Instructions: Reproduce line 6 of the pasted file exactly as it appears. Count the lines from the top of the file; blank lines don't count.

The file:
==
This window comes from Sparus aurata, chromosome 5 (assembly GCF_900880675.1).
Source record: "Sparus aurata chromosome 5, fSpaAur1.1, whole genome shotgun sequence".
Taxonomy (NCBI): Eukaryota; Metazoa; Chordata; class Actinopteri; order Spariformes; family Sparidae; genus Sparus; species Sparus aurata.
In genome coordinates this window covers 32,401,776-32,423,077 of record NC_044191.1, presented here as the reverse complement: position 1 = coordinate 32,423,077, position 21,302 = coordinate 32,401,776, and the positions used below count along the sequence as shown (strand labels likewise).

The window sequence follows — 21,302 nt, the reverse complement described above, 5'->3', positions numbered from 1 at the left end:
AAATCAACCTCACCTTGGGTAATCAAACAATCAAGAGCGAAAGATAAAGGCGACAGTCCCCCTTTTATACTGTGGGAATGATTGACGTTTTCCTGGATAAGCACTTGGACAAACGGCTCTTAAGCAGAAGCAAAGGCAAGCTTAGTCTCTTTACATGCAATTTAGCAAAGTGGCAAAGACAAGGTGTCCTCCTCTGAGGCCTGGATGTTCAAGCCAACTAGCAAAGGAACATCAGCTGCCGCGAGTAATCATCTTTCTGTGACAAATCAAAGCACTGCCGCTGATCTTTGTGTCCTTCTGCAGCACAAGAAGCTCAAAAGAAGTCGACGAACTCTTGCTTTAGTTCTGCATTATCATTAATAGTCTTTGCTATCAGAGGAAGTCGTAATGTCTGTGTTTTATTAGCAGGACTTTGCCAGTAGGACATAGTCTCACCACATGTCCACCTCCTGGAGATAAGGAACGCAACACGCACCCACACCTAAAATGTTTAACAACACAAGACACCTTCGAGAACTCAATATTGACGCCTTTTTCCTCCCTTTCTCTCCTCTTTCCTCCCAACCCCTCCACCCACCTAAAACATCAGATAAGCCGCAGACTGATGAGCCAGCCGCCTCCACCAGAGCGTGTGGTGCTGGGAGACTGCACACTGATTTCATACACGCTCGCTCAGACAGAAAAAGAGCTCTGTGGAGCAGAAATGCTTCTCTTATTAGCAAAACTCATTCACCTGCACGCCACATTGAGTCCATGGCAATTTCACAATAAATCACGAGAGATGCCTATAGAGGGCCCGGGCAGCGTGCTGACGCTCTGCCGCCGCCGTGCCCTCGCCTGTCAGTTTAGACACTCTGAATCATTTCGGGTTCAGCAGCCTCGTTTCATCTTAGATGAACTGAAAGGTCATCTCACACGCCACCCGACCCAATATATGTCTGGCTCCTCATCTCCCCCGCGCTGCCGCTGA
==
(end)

AAATCAACCTCACCTTGGGTAATCAAACAATCAAGAGCGAAAGATAAAGGCGACAGTCCCCCTTTTATACTGTGGGAATGATTGACGTTTTCCTGGATAAGCACTTGGACAAACGGCTCTTAAGCAGAAGCAAAGGCAAGCTTAGTCTCTTTACATGCAATTTAGCAAAGTGGCAAAGACAAGGTGTCCTCCTCTGAGGCCTGGATGTTCAAGCCAACTAGCAAAGGAACATCAGCTGCCGCGAGTAATCATCTTTCTGTGACAAATCAAAGCACTGCCGCTGATCTTTGTGTCCTTCTGCAGCACAAGAAGCTCAAAAGAAGTCGACGAACTCTTGCTTTAGTTCTGCATTATCATTAATAGTCTTTGCTATCAGAGGAAGTCGTAATGTCTGTGTTTTATTAGCAGGACTTTGCCAGTAGGACATAGTCTCACCACATGTCCACCTCCTGGAGATAAGGAACGCAACACGCACCCACACCTAAAATGTTTAACAACACAAGACACCTTCGAGAACTCAATATTGACGCCTTTTTCCTCCCTTTCTCTCCTCTTTCCTCCCAACCCCTCCACCCACCTAAAACATCAGATAAGCCGCAGACTGATGAGCCAGCCGCCTCCACCAGAGCGTGTGGTGCTGGGAGACTGCACACTGATTTCATACACGCTCGCTCAGACAGAAAAAGAGCTCTGTGGAGCAGAAATGCTTCTCTTATTAGCAAAACTCATTCACCTGCACGCCACATTGAGTCCATGGCAATTTCACAATAAATCACGAGAGATGCCTATAGAGGGCCCGGGCAGCGTGCTGACGCTCTGCCGCCGCCGTGCCCTCGCCTGTCAGTTTAGACACTCTGAATCATTTCGGGTTCAGCAGCCTCGTTTCATCTTAGATGAACTGAAAGGTCATCTCACACGCCACCCGACCCAATATATGTCTGGCTCCTCATCTCCCCCGCGCTGCCGCTGA